Who gets fruits of public R&D?
by David Morris
Originally published in the Minneapolis Star Tribune, November 28, 2004
In 1980, Congress allowed universities to own federally supported research and grant exclusive licenses to businesses to commercialize that research.
Since then, the landscape of America’s research universities has changed dramatically. Before 1980, U.S. universities applied for about 250 patents a year. In 2003, they applied for about 10,000. In 1980, 25 to 30 universities had offices for technology transfer. Today more than 1,200 do. In many cases, their budgets are substantial. The University of Minnesota’s technology transfer department, for example, has 21 full-time employees, up tenfold in the past 20 years.
The wall between academe and business has all but disappeared. Universities and businesses have become ever-more-intimate partners. Last March, for example, the Board of Regents voted to allow the university to invest income earned from its inventions into private ventures.
As we approach the 25th anniversary of the 1980 Bayh-Dole Act, opinions still differ widely on its impact. The Economist magazine recently hailed it as “the most inspired piece of legislation to be enacted in America over the past half-century.” On the other hand, Michael Eisen, assistant professor of genetics and development at the University of California-Berkeley and a close observer of the new research dynamics at universities, declares the act “completely unsuccessful.”
Assessing the evidence
A proper evaluation would compare university and federal laboratory technology-transfer efforts before and after 1980. Regrettably, such a comparison is problematic. A major reason is that impact analyses before 1980 used different and broader measures (e.g., the number of acres grown in a new crop, number of products on the market using the knowledge generated, number of citations in scientific journals) than are used today (e.g., the number of patents granted, amount of license income generated).
Supporters of the Bayh-Dole Act believed that more academic research would find its way from the laboratory to the marketplace if universities could offer exclusive licenses to lure private investment.
However, several detailed cost-benefit studies found that when publicly funded agricultural research was available free to everyone, it was widely used. One study calculated the overall annual return on investment at a healthy 35 percent. Between 1941 and 1966, about 9 percent of the projects undertaken by the Agricultural Research Service produced an economic return, a success rate that compared favorably to that of research in the food industry.
Despite the dearth of post-1980 analyses that assess societal, rather than institutional, effects of the new rules governing intellectual property, there is sufficient data to support some tentative conclusions.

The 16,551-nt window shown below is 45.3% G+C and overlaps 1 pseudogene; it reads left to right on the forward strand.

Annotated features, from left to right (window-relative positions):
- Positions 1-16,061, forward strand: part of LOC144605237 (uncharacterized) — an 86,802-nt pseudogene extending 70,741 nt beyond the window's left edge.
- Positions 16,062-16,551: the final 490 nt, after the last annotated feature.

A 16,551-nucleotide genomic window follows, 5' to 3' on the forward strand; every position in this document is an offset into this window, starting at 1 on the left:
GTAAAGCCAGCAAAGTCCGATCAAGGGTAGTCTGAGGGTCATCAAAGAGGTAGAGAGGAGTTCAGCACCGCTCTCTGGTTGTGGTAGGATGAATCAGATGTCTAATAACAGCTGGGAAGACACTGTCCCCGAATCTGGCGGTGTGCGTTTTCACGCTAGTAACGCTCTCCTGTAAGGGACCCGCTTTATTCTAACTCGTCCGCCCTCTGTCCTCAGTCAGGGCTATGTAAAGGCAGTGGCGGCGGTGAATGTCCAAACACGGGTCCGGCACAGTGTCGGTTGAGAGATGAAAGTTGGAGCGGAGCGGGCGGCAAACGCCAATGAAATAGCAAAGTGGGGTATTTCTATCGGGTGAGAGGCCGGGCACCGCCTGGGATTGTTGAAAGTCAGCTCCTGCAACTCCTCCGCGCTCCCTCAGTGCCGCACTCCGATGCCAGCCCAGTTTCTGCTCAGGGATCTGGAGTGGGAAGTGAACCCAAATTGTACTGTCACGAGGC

Most university technology-transfer programs lose money. They earn less from royalties than they spend on patenting inventions and promoting them to private businesses. Very few inventions disclosed at universities ever achieve a significant market impact. Of every 100 inventions disclosed, about 80 are patented and fewer than 40 are commercialized. Only about one-half of 1 percent generate significant sales.
The University of Minnesota’s technology-transfer program has made money, especially since 2000, although it is unclear how much because the program’s institutional costs are not subtracted from the gross revenue generated.
A world without Bayh-Dole
What knowledge has been commercialized under Bayh-Dole that wouldn’t have been under the old rules? What knowledge has had an important impact under the old rules that would have had far less impact under the new rules? Very little information is available that would allow us to assess these what-might-have-been scenarios.
We do know that the university’s deservedly famous apple-breeding program commercialized as many new varieties under the old rules as it has under the new ones. One possible reason is that the university’s new varieties still are available to anyone for a modest one-time license fee of $1 per tree.
Jeffrey Brenner of Salon wonders what the Internet would have looked like if, back in 1992, the University of California-Berkeley, which developed the code that forms the backbone of the Internet, had decided to license it to Microsoft rather than release it as open source code.
That is a pertinent question because Bill Hoskins, currently in charge of intellectual property protection at UCB, told Brenner he would have done things much differently. “Whoever released the code for the Internet probably didn’t understand what they were doing,” Hoskins said.
We do know that the privatization of knowledge has led to fragmented research and a reduction in collaboration and sharing among scientists. University of Michigan law professor Rebecca Eisenberg maintains, “You can make a clear case that research is being slowed by intellectual property claims.”
Janet Woodcock, acting deputy commissioner of the Food and Drug Administration, has asserted, “Despite the flood of new knowledge in the biosciences, there has been a ‘slowdown’ instead of an expected acceleration in innovative medical therapies reaching patients.”
Reporter Sharon Begley in the Wall Street Journal writes: “Fed up with the glacial pace at which new discoveries become medical treatments, [funders] are insisting that the scientists they fund swear off secrecy in favor of collaboration.”
It is long past time that we developed good empirical measures to evaluate whether the new intellectual property rules governing university research have helped society as a whole.
David Morris is vice-president of the Minneapolis and Washington, D.C., based Institute for Local Self-Reliance (www.ilsr.org).